Noteworthy Chemistry

February 4, 2013

These smart polymers shatter instead of unraveling. Biocompatible “smart” polymers are increasingly used for drug delivery. They are sensitive to various external stimuli (e.g., temperature, pH, and light) that cause their chemical structure to collapse.

So-called self-immolating smart polymers have stimulus-sensitive groups at the chain ends where the decomposition begins. Degradation then spontaneously propagates through the polymer chain. J. Cheng and co-workers at the University of Illinois at Urbana–Champaign developed an alternative type of polymer in which multiple reactive units are embedded in the polymer’s backbone.

“Chain-shattering polymers” (CSPs) 1, 2¸ and 3 contain 2, 6-disubstituted aniline units that are decomposed by UV light, acid, and base, respectively. To prepare the polymer structures, the authors used difunctional compounds 4 and 5 as comonomers. The desired polymers are made by polycondensation.

When a stimulus is applied, the sensitive groups decompose to break the polymer’s backbone. Every repeat unit eventually decomposes. Trials on the controlled release of dye- and drug-containing polymer nanoparticles showed that the encapsulated molecules release rapidly and controllably. The authors expect CSPs to be useful in burst-release applications. (Polym. Chem. 2013, 4, 224–228; Sally Peng Li)

Nanothermometers light up in a desired temperature range. Medical thermometers precisely measure human body temperature, but they do not work on the sub-millimeter scale needed for procedures such as thermal tumor ablation. To tackle this challenge, M. Y. Berezin and colleagues at the St. Louis School of Medicine created thermally responsive, fluorescent nanocomposites.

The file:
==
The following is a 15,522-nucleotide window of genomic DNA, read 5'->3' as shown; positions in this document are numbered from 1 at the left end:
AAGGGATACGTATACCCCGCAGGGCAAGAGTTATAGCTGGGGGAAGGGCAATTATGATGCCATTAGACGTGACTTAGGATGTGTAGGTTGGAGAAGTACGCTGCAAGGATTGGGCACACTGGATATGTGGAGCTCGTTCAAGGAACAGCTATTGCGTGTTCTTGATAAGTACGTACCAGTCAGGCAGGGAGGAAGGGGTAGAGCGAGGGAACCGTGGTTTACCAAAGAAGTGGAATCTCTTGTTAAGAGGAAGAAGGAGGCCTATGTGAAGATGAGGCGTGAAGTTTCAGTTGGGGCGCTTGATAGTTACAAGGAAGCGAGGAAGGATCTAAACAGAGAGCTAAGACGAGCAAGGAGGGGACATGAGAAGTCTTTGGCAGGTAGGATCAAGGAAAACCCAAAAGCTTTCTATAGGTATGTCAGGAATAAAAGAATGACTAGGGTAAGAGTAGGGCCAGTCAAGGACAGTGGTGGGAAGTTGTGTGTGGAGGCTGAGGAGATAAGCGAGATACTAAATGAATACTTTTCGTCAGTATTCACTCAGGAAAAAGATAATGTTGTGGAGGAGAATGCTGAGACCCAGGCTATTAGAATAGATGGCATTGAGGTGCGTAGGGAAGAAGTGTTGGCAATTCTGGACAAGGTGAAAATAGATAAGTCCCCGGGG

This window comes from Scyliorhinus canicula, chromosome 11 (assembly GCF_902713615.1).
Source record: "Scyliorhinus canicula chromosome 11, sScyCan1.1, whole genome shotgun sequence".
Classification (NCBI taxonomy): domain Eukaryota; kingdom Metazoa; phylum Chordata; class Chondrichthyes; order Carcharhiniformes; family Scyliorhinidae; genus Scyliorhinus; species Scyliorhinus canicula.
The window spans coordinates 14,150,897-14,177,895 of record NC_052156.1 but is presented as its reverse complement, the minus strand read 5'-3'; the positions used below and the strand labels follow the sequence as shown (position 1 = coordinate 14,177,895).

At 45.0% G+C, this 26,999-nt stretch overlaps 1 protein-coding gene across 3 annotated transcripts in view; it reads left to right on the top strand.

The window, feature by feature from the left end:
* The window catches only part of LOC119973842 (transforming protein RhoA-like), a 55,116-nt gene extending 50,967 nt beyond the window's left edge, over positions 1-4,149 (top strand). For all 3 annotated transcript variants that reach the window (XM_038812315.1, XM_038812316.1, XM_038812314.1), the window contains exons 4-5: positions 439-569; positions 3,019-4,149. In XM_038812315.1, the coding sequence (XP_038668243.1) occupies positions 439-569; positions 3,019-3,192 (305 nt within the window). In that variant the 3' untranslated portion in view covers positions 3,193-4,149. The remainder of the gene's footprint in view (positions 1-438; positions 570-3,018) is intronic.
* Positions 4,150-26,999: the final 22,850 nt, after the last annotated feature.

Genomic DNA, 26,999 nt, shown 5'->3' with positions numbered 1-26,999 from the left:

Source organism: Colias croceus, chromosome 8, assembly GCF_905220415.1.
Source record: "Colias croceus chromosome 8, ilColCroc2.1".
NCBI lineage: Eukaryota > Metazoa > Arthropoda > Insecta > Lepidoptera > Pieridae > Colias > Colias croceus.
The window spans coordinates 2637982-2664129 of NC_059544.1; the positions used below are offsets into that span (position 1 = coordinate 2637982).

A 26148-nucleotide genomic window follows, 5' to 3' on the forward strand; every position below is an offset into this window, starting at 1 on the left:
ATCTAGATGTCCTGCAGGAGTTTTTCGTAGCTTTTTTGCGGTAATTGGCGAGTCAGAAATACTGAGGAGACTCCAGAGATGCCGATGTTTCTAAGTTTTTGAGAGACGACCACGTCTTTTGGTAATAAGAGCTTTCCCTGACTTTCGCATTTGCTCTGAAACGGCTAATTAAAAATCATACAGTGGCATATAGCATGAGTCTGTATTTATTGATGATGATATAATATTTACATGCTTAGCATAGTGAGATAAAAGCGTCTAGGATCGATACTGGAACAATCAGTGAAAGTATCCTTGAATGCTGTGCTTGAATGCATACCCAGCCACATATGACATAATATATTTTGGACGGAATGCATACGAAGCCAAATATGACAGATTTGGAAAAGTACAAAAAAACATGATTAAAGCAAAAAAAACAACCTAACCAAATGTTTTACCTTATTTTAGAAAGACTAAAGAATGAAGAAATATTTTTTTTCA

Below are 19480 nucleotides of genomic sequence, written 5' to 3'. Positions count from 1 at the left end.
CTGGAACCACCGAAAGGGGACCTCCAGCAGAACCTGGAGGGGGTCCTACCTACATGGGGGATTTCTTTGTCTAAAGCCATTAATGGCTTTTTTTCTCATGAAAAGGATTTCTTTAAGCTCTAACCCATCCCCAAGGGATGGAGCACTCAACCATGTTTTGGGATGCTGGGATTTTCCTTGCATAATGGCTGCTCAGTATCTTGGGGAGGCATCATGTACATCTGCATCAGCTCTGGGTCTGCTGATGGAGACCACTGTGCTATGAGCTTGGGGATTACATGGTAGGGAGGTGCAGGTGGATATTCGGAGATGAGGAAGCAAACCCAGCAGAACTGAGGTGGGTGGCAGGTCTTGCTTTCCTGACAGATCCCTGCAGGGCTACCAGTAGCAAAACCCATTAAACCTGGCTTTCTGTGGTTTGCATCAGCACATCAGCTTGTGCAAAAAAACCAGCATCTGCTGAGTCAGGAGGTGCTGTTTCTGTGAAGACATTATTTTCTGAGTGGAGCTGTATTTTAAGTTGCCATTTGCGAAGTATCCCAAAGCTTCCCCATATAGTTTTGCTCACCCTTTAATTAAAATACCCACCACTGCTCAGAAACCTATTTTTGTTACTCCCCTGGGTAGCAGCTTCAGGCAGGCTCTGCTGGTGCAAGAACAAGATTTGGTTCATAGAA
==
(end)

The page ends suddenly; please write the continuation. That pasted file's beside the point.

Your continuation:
The authors targeted the 60–80 °C temperature range, in which tumor cells would be killed instantly. They began by making gold nanorods for the composites’ core, which they prepared in the presence of cetyltrimethylammonium bromide (CTAB) by a seed-mediated synthesis. They exchanged CTAB with mPEG2000 thiol, which they then replaced with cysteine-rich peptide–coumarin dye conjugates without altering the core’s shape or size. The key component in the nanocomposite design is the peptide linker, which holds the dye close to the gold nanorods via Au−S bonds. These bonds dissociate at <100 °C in aqueous media.

Because the coumarin dye is attached to the gold surfaces by the peptide linker, it undergoes aggregation-caused quenching and does not fluoresce. When the nanocomposites are heated to >70 °C, however, the Au−S bonds break irreversibly. The ablated dye regains its fluorescence and can be used to indicate temperature changes in this range. (Chem. Commun. 2013, 49, 680–682; Xin Su)

Use acidic fluoro alcohols for solid-phase peptide deprotection. Peptides for medicinal applications usually are produced by a solid-phase synthesis that uses the 9-fluorenylmethoxycarbonyl (Fmoc) method. In this technique, an acid is used to remove acid-labile protecting groups and liberate the peptide from the resin. Trifluoroacetic acid (CF3CO2H), which is usually used in this reaction, is toxic, extremely corrosive, and expensive to purchase and dispose.

P. Palladino and D. Stetsenko* at the University of Reading (UK) replaced CF3CO2H with HCl in the presence of acidic fluoro alcohols such as 2,2,2-trifluoroethanol (CF3CH2OH or TFE) and 1,1,1,3,3,3-hexafluoro-2-propanol [(CF3)2CHOH or HFIP]. They protected several Fmoc-modified amino acids with acid-labile groups and then treated them with HCl–fluoro alcohol mixtures, neat or in the presence of cosolvents. The results showed that 0.1 M HCl in neat HFIP is the best combination for rapid, complete deprotection.

Commonly used protecting groups (e.g., tert-butyl [t-Bu], tert-butoxycarbonyl [BOC], trityl [Trt], and highly resistant pentamethyl-2,3-dihydrobenzofuran-5-sulfonyl [Pbf]) were removed with excellent yields. No Fmoc deprotection occurred in any experiment.